Action films are a unique genre of their own. Sometimes, they consist of alien invasions, natural disaster scenarios, terrorist plots, and world domination schemes.
Removed from real world conventions, these movies are meant to entertain audiences as an escapist fantasy.
George Miller’s Mad Max series succeeds in both entertaining and mystifying moviegoers with its dystopian setting and themes of environmentalism.
Beginning in 1979, the first film sparked an Australian New Wave of cinema, launched a young Mel Gibson to Hollywood stardom and spawned two sequels. Mad Max: The Road Warrior centered around gang warfare and a fuel and energy crisis, while Mad Max: Beyond Thunderdome focused on cargo cultists.
After a thirty-year hiatus, Miller returns to the world he created, with Mad Max: Fury Road. Although the film was moderately successful at the domestic box office, it has gained a large overseas audience and earned six Academy Awards.
Set sometime after Beyond Thunderdome, the film begins with former police officer Max Rockatansky (Tom Hardy) making his way through the Australian desert.
Society has collapsed in the wake of nuclear war, and fuel has become increasingly scarce. Max is chased and captured by the War Boys, a group whose main resources are water and human trafficking.
Their leader is Immortan Joe (Hugh Keays-Burne), a megalomaniacal tyrant with a lust for power and a desire to control the region’s water supply. Due to his universal blood type, Max is kept alive as a donor for a War Boy named Nux (Nicholas Hoult), who is ill from the effects of the environment.
Imperator Furiosa (Charlize Theron) is one of Immortan Joe’s top lieutenants, but she dreams of escaping her male-dominated life. After being sent on a mission to acquire fuel, she instead opts to escape Immortan Joe’s Citadel and takes five of his wives with her. Upon discovering the betrayal, he sends his foot soldiers after them in hot pursuit.
During a desert storm, Max escapes his confines, thwarts the War Boys’ attempts to capture the women, and takes charge of Furiosa’s armored truck, the War Rig. Upon escaping their pursuers, Furiosa wants to return to the “Green Place”, a location she remembers from her youth, and Max reluctantly agrees to accompany her.
Nux manages to escape Immortan Joe and joins up with the group as they venture across the wasteland in search of refuge.
Tom Hardy does a fine job as Max. His portrayal is not a carbon copy of Mel Gibson’s tough loner, but it is more of a quiet, stoic man who is slowly regaining his humanity.
Hardy’s performance mostly consists of expressions, subtle gestures and nuances to his own past experiences; in total, he only has nineteen lines over the course of the film.
Had Hardy been the sole focus of the story, it would not have worked as well, because the character of Max is both a solitary figure and a reluctant warrior who is forced into action.
As the one-armed Furiosa, Charlize Theron is one of the movie’s highlights, thus giving a pro-feminist theme. Stubborn and independent, she is unwilling to submit and be an underling of Immortan Joe, let alone leave the other women behind.
Initially, Furiosa is less than friendly towards Hardy’s Max, even after he saves her life, but it is their uneasy alliance that causes her to become introspective.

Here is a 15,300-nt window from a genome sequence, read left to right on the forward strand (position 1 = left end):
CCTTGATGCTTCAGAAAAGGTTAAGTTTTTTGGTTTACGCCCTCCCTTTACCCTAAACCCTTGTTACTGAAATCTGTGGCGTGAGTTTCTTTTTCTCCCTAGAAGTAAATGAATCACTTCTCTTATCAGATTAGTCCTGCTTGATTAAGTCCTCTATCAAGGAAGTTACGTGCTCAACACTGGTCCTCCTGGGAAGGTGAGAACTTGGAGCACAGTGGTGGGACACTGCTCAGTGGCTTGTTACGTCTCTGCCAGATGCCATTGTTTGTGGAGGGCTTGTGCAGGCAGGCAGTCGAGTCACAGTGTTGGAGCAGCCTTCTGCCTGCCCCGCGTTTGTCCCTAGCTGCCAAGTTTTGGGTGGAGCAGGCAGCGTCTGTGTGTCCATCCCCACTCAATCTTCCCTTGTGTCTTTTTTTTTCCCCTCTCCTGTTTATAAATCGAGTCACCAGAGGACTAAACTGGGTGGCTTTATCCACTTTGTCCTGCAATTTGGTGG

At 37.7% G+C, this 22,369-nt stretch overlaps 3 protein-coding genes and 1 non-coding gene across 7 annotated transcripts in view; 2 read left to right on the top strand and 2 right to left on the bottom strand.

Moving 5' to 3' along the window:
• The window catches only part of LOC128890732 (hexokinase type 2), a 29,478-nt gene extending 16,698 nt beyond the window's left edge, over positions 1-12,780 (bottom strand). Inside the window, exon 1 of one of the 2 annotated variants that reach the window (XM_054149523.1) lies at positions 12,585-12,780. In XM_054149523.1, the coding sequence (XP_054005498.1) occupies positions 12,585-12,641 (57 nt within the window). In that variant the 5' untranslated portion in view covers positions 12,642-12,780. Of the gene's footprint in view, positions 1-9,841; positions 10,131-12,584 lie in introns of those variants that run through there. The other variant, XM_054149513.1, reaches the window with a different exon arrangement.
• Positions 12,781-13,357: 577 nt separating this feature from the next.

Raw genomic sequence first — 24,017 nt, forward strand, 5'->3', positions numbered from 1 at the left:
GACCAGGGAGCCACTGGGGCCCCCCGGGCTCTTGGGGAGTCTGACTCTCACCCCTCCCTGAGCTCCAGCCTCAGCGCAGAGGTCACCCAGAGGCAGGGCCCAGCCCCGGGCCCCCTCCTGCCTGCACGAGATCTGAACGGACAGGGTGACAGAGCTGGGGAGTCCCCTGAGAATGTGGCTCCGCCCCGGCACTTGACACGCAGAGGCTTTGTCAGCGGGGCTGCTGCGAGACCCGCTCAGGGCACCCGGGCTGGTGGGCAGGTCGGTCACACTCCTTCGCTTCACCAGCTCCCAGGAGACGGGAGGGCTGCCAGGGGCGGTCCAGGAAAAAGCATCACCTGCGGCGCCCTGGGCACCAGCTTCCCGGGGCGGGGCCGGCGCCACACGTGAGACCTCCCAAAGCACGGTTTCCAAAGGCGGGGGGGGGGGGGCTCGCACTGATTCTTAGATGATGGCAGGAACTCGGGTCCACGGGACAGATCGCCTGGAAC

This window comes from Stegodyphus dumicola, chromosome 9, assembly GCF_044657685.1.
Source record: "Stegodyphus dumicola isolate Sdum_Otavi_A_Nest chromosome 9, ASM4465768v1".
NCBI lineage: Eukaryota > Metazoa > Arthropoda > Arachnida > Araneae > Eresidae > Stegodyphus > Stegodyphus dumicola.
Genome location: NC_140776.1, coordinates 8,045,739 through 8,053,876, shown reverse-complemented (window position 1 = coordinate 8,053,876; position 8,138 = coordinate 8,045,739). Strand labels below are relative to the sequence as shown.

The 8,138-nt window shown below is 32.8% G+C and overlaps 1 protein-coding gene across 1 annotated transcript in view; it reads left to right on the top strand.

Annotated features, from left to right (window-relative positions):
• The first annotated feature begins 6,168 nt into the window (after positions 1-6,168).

Theron brings an aura of toughness and vulnerability to the role. Her determination to reach the “Green Place” and hidden fear that it might not exist is inspiring and heartbreaking to watch.
Buried under prosthetics and makeup, Nicholas Hoult is unrecognizable as Nux, who goes from a mindless follower to a man of action.
Having risen to fame with British drama Skins and the X-Men film series, the former teen idol has matured into an adult actor with a penchant for disappearing into his characters.
As a frequent collaborator of the director, Hugh Keays-Burne is unsettling and eerily convincing as Immortan Joe, a man whose face is hidden by a breathing mask.
Unlike most blockbusters, Fury Road is unique in that it relies on practical effects and production design, without an over-reliance on CGI effects. Indeed, the only extensive VFX are used to remove Theron’s left arm and replace it with a prosthetic limb.
Miller’s team has assembled a believable menagerie of rustic-looking vehicles that are capable of movement. Furthermore, the pinnacle of their craftsmanship is a guitar that doubles as a flamethrower.
The film’s cinematographer John Seale chose to shoot in digital, which is most effective for the desert chase sequences. Seale’s approach is unique in its use of over-exposure and color manipulation to present an interesting palate.
The Blu-Ray DVD comes with a half-hour documentary on the filming process. Miller, Hardy, Theron and others participate in the behind-the-scenes look at the production.
Several other features examine the costuming, vehicles, and shooting of the film. Viewers hoping for a treasure trove of deleted scenes will be disappointed, because the DVD only has three short cuts that amount to four minutes in length. However, rumors indicate that Miller is preparing to release an extended black-and-white version of the film in theaters, but it remains to be seen whether or not this will become a reality.
Mad Max: Fury Road is a fine addition to the previously dormant film series. Miller is successful in revitalizing a character that helped define 1980’s cinema. Hardy might have very well found a franchise to call his own. Theron’s performance is a pleasant surprise and a convincing feminist hero.
This is one of 2015’s best movies and a definite “must” for fans of action films.